Depressive symptoms vs depressive mindset: transcranial magnetic stimulation has produced dramatic improvements in depressive symptoms that have persisted for 6 to 8 yr; however, patients with longstanding symptoms often establish lifestyle-related expectations associated with chronic unremitting depression (eg, impaired self-esteem, social discomfort); remediation of symptoms of may not resolve disabilities associated with ongoing chronic issues; in many circumstances, chronic disabilities require nonpharmacologic treatment (eg, supportive therapy, cognitive behavioral therapy)

Depressive personality traits: common; often more amenable to nonpharmacologic approaches

Diagnosis of clinical depression: often misdiagnosed due to overlap with BD, anxiety disorders, and comorbid medical conditions (potential bidirectional cause, since, eg, patients with MDD have higher rates of cardiovascular disease and certain cancers); 70% of patients can respond to appropriate medications, but drug trials inadequate in many cases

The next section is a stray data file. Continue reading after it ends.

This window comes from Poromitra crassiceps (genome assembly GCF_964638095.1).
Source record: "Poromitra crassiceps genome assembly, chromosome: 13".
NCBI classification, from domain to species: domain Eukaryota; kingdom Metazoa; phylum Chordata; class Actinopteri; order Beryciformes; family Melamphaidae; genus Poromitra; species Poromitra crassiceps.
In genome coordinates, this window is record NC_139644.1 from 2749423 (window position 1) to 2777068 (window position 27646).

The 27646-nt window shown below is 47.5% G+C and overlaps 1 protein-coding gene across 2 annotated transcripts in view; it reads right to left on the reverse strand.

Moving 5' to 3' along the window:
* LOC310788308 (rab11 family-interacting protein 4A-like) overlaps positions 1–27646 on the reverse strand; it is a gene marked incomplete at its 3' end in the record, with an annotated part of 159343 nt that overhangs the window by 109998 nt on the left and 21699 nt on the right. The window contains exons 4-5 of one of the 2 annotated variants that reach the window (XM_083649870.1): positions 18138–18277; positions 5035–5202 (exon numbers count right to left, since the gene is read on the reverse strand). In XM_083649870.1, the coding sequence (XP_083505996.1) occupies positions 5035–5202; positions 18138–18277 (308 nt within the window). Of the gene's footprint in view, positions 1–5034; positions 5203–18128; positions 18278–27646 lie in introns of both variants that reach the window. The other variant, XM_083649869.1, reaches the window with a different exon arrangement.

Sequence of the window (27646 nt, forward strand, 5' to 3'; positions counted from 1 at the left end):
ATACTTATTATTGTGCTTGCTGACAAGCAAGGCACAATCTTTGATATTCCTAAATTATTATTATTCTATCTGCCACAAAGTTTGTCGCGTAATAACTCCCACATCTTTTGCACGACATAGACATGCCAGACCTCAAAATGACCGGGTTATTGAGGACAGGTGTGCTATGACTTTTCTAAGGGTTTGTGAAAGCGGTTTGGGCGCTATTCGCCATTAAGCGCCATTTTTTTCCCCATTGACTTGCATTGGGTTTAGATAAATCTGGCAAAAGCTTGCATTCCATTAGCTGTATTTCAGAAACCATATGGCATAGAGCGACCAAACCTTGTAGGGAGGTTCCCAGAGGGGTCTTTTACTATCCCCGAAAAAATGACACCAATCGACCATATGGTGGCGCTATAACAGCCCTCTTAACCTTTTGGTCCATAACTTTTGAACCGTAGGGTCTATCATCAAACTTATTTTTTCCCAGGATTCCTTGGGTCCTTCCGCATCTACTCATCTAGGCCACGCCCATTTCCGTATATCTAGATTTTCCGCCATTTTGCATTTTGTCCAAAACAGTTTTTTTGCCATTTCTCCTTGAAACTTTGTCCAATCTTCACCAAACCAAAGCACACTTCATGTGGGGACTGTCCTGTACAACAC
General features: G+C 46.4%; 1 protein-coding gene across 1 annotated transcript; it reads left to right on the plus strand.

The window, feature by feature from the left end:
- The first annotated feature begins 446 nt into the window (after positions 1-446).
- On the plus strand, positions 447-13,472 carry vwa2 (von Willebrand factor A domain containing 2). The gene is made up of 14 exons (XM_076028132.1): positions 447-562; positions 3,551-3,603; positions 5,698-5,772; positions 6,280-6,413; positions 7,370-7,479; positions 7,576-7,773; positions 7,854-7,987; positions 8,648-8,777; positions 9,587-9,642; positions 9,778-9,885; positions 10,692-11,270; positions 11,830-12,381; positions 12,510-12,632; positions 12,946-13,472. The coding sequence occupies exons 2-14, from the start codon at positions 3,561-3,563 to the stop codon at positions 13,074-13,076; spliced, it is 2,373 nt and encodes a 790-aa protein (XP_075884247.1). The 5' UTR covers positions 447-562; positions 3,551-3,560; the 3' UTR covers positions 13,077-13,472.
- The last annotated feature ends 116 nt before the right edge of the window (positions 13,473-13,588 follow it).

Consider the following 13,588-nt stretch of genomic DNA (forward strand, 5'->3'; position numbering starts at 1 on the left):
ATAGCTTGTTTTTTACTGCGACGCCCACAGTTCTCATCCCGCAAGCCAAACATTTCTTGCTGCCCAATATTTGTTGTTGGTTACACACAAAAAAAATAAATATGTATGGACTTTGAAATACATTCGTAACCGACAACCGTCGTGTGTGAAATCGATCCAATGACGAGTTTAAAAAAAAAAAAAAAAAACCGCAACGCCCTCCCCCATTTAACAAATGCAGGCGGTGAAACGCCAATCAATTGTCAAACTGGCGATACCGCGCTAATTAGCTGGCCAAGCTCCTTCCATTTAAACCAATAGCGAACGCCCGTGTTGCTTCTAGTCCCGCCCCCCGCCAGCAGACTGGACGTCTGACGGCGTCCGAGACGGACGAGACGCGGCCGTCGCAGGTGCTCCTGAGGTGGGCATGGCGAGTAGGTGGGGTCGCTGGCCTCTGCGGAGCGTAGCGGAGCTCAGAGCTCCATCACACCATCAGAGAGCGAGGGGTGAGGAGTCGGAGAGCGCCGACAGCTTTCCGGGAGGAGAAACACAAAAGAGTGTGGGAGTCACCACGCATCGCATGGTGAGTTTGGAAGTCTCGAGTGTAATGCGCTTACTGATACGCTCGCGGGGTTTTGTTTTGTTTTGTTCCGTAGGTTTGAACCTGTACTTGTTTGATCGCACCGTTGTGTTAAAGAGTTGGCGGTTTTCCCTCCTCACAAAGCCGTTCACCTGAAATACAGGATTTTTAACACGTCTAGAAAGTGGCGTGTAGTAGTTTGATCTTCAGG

Treatment response vs remission: to receive regulatory approval, medications required to produce only 50% reduction in symptoms; however, physicians strive to achieve goal of remission (as defined by adequate scoring on rating scales); most current medications have limited efficacy for achieving remission and have not been assessed in context of their ability to do so